North Carolina Can Count Absentee Ballots Arriving 9 Days After Election Day: Supreme Court

October 28, 2020 Updated: October 29, 2020

The Supreme Court late Wednesday ruled to allow absentee ballots received up to nine days after Election Day on Nov. 3 to be counted in North Carolina.

In what is regarded as a victory for Democrats, the 5-3 ruling (pdf) means that the North Carolina’s Board of Elections decision to stretch the period from three to nine days for absentee ballot counting will stay. The ballots will be counted as long as they are postmarked by Election Day.

North Carolina is a key battleground state.

The latest Supreme Court decision comes after the 4th Circuit Court of Appeals ruled on Oct. 20 to uphold a deadline extension in the state for the receipt and counting of absentee ballots to nine days from three.

The Democrat-majority State Board of Elections’ decision to stretch the deadline to nine days was part of a legal settlement with a union-affiliated group—the North Carolina Alliance for Retired Americans—in late September. The legal settlement also loosened requirements for fixing absentee ballots that lacked a witness signature. The settlement said counties should have a longer time frame to accept ballots because of possible mail delays.

North Carolina Republicans earlier on Wednesday requested for the second time that the Supreme Court block the extended deadline. They sought to reinstate the three-day extension that North Carolina had set last June. Their petition (pdf) cited concurrences filed by Justices Brett Kavanaugh and Neil Gorsuch on Monday, when the court ruled against extending a deadline for absentee ballots in Wisconsin.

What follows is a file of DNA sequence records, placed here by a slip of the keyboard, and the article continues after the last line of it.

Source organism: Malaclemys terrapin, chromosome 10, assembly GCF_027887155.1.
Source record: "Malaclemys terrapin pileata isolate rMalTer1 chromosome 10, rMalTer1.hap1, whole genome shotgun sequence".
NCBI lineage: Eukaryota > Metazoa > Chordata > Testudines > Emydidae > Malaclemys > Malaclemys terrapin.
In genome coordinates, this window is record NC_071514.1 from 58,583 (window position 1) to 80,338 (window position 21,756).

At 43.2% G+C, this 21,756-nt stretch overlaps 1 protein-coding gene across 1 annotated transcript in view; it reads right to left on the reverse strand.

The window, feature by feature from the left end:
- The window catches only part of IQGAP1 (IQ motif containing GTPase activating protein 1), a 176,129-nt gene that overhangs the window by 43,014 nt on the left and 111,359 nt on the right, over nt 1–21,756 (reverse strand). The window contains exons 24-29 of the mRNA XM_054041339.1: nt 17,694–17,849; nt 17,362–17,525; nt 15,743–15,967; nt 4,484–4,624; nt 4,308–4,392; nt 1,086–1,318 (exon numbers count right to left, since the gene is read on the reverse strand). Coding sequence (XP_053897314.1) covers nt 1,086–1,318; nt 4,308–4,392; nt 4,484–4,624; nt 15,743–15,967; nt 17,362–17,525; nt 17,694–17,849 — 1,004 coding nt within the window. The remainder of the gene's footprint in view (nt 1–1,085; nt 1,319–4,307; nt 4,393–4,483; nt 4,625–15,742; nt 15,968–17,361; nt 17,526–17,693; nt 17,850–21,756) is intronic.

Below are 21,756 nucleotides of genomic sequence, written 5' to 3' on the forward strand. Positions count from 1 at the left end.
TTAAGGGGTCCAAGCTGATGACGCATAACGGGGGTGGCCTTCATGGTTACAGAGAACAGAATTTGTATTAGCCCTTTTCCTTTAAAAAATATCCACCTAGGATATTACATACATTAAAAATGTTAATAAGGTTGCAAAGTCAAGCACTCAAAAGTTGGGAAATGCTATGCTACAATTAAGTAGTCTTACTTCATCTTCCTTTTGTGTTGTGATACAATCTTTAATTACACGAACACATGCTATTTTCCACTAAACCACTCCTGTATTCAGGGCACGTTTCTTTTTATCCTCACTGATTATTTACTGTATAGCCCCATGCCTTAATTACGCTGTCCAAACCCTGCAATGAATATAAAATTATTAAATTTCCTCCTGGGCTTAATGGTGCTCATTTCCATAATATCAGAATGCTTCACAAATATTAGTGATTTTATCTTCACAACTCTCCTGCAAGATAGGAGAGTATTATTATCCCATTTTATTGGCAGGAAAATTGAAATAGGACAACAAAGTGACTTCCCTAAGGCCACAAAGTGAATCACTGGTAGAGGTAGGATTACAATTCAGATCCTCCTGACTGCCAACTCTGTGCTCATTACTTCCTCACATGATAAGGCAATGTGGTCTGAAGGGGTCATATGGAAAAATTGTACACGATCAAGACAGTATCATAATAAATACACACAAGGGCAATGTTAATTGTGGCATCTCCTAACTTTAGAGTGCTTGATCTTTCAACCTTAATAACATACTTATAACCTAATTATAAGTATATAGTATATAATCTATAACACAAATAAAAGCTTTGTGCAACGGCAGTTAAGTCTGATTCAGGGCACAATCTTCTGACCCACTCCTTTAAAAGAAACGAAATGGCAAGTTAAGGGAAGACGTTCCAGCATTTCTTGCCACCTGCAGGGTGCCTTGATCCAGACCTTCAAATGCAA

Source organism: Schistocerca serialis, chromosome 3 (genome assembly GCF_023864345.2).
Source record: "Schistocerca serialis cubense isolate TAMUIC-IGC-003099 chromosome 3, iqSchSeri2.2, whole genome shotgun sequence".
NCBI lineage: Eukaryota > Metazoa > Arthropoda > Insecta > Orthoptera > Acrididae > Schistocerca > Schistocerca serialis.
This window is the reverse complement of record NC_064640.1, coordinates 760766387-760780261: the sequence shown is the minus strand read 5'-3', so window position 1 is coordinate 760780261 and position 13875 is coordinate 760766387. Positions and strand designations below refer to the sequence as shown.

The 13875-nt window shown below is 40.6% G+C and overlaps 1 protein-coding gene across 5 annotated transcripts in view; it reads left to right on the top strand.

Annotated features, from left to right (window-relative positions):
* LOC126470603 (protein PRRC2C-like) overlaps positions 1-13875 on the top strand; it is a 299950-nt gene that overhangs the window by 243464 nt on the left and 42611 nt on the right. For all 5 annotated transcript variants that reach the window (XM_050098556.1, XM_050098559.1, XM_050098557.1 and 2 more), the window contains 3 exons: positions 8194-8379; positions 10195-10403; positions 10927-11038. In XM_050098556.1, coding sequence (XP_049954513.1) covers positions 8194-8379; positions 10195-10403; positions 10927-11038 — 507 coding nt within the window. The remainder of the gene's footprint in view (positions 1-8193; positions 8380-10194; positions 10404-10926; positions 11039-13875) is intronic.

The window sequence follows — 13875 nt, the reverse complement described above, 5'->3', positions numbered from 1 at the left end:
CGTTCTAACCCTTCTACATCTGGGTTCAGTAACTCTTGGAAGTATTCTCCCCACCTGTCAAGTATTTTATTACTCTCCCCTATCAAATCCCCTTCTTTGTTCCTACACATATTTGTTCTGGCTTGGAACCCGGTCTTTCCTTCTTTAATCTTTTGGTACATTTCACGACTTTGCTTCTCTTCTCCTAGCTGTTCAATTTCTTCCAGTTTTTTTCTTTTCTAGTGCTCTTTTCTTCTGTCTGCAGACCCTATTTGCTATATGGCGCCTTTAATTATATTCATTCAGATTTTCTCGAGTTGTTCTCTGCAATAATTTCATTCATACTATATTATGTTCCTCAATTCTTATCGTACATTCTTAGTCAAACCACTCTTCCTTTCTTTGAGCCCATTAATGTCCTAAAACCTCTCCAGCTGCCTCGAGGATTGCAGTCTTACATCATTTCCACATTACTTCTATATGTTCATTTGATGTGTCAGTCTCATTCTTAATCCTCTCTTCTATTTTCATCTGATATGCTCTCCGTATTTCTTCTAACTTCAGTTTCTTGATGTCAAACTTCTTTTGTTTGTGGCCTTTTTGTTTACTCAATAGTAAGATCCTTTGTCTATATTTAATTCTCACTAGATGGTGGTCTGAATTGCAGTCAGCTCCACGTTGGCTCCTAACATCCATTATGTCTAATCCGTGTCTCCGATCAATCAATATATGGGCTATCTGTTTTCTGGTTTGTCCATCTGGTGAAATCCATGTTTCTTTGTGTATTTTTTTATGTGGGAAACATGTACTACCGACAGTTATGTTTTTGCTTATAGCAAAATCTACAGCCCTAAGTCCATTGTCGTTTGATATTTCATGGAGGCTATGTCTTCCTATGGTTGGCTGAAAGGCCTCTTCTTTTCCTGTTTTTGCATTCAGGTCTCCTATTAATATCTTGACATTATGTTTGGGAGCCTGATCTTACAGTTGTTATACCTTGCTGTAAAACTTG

President Donald Trump’s campaign had filed a separate but similar appeal to the Supreme Court to block the extended deadline.

The court rejected the requests without comment.

Chief Justice John Roberts and Justice Brett Kavanaugh joined three liberal-leaning justices in the majority decision. Three conservative-leaning justices, Samuel Alito, Neil Gorsuch, and Clarence Thomas, dissented.

Justice Amy Coney Barrett did not participate “because of the need for a prompt resolution and because she has not had time to fully review the parties’ filings,” court spokeswoman Kathy Arberg said.

About 1.4 million voters in North Carolina requested mail-in ballots ahead of Election Day—nearly seven times the number of requests at the same time in 2016, noted Raleigh News and Observer.

Requests for mail-in ballots in North Carolina closed on Oct. 27. Those still wanting to vote can vote during the early voting period or at their assigned polling place on Election Day.

The Associated Press contributed to this report.

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